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The Tripartite class is a class of mine warfare vessel used by the navies of Belgium, France and the Netherlands, as well as Pakistan, Indonesia, Latvia, and Bulgaria. Céphée Class overview Name: Tripartite Operators: French Navy Belgian Navy Royal Netherlands Navy Naval Jack of Pakistan.svg Pakistan Navy Indonesian Navy Latvian Naval Forces Bulgarian Navy Built: 1981-1989 In service: 1981- In commission: 1981 Completed: 45 Retired: 0 General characteristics BNS Primula Description A joint venture of the navies of France, Belgium, and the Netherlands, the Tripartite class of minehunters were conceived in the 1970s and built in the 1980s. France built the mine-hunting equipment, Belgium provided the electronics, and the Netherlands constructed the propulsion train. France and the Netherlands originally bought 15, with Belgium buying 10. All three countries' Tripartite ships contribute at times to NATO's Standing Maritime MCM capability groups (SNMCMG1 or SNMCMG2). Belgium Originally 10 ships were built for the Belgian navy. All remaining Belgian vessels have undergone an extensive upgrade during 2004-2008 involving replacement of the anti-mine warfare equipment. Also called "CMT" for Chasseur de Mines Tripartite, all are named after flowers and are thus sometimes called the "Flower" class in international literature.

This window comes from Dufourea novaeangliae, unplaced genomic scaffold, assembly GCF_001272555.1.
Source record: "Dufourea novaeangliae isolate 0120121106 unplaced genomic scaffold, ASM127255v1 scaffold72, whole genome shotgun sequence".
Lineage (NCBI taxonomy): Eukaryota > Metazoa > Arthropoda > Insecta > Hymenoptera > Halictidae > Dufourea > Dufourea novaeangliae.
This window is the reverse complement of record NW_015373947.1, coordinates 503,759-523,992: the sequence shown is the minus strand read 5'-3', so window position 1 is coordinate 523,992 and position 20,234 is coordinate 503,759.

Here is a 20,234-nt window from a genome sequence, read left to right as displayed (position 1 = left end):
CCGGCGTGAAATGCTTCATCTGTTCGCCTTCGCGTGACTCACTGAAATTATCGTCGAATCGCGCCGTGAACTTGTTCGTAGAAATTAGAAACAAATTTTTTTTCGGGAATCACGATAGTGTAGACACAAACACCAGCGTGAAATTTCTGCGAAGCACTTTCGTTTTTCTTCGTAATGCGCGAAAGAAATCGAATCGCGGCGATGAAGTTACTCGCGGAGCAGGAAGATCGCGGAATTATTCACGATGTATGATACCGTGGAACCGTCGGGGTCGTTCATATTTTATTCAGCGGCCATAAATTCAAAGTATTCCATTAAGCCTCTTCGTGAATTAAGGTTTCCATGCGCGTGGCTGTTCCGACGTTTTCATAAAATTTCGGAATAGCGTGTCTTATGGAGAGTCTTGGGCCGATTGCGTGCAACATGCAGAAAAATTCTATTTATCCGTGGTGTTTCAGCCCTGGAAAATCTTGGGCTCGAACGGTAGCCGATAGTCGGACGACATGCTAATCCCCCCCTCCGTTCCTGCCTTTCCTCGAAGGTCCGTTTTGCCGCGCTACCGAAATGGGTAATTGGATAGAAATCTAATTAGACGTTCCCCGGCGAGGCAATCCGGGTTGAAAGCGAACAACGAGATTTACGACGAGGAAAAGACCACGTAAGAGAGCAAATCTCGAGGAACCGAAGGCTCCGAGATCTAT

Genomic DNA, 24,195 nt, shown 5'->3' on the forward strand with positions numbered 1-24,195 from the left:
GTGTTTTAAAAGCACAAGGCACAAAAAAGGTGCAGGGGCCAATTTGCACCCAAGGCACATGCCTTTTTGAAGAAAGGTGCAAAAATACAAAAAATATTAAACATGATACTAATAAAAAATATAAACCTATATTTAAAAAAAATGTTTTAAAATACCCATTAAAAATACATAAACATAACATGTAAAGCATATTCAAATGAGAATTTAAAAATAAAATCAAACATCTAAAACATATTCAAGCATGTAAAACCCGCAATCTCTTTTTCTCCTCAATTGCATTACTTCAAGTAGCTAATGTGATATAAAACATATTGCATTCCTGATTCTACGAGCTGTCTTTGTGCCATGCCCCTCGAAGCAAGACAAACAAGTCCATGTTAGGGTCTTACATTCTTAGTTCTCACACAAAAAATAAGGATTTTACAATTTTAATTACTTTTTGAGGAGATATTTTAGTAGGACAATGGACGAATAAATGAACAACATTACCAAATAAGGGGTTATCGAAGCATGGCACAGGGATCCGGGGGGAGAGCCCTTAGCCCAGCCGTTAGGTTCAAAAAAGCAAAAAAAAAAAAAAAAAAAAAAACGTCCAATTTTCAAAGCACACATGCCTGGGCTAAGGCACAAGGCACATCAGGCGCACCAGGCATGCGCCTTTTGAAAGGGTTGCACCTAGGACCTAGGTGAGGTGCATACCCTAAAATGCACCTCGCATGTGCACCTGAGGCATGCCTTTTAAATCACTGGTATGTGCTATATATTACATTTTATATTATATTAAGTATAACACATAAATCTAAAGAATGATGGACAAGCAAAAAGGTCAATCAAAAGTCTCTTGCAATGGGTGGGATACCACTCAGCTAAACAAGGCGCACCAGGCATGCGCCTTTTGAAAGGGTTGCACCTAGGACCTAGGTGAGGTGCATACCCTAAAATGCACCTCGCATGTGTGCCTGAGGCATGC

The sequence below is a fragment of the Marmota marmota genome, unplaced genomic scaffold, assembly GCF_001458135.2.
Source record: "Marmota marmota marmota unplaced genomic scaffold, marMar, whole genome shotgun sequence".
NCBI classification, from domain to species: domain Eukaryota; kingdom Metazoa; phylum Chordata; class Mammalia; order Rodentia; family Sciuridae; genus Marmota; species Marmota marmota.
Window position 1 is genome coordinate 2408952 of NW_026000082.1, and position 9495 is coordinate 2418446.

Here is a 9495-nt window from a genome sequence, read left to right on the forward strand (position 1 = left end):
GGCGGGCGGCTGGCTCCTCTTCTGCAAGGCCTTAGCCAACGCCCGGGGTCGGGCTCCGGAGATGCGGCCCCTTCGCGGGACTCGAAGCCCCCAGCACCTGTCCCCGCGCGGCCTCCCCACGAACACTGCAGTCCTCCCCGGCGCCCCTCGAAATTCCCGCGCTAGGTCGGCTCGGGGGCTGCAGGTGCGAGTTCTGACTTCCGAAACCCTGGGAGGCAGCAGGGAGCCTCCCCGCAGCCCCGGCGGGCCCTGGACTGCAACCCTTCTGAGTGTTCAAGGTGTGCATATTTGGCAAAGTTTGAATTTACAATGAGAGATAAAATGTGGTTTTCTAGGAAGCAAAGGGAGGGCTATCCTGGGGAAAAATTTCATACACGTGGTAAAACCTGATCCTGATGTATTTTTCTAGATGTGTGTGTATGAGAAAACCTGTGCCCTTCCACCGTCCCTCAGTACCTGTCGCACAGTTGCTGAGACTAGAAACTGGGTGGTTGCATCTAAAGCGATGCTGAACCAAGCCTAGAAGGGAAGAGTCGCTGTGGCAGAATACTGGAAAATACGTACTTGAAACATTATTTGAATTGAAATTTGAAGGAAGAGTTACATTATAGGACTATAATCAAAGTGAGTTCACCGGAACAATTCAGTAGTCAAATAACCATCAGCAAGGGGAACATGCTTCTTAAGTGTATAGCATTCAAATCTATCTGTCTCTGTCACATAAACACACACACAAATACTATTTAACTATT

The German command realised that their U-boot fleet forces are to week to severely disrupt British maritime transport, on the other hand, it was clear that in short time the production of submarines cannot be increased, so it was crucial for Germany to find another tool to make it so. Germans were rapidly working on finding new weapons, and that began even before the start of the war - the intention was to surprise an opponent who would be unprepared to fight that weapon. - moored magnetic mine - laid by submarine The idea was not new and has been known from the 1918th, yet in 1930th a group of experts started working on this problem. The Kiel Institute for maritime barrage worked in complete secrecy, and under the command of maritime engineer Karl Kruger and famous physics prof. Adolf Bestelmeyer (who created the heart of the mine - magnetic exploder) the mine was finished. Bottom laying mine - known as the Schildköte - turtle mine This type of mines can only be used in shallow waters - the depth can't be over 40 m, and it suited German needs because waters around England are shallow - mostly about 20 m. Finally, on the 8th November 1939 minelaying began - mines were laid around Dover isthmus (neck). Everything was mysterious - German twin engine planes were casting mines at low altitude - it looked like they were scouting, and Kriegsmarine's destroyers, under the cover of darkness, were laying mines near the coast. Mines were laid from Scapa Flow to Dung eness. http://www.cyber-her...aways/germ1.jpg In the first days 1 Italian, 1 French and 4 British merchant ships were sunk. Right by the shore, in front of coastal batteries, several navy ships were sunk- destroyer Gipsy and patrol boat Mastiff ( 21th november 1939) and new cruiser Belfast was severely damaged - along with two old destroyers and 1 big minelayer. In the short time 33 ships were sunk ( total 82000 t ) HMS Gipsy - half submerged - sunk by mine This continued until Brits found one mine, dropped by German planes, in the shallow near the Shoeburyness - lieutenant commander bravely disarmed the mine and the secret was revealed. Now it was possible to create effective defense against magnetic mines - minesweepers were equipped with strong MF devices, dragging them behind, and safely destroying mines. Merchant and navy ships were degaussed by wrapping cables around ship's hull. Later, Germans created mines with combined exploders - acoustic, magnetic and water pressure, making mines resistant to minesweepers, but those didnt have big influence on the course of war.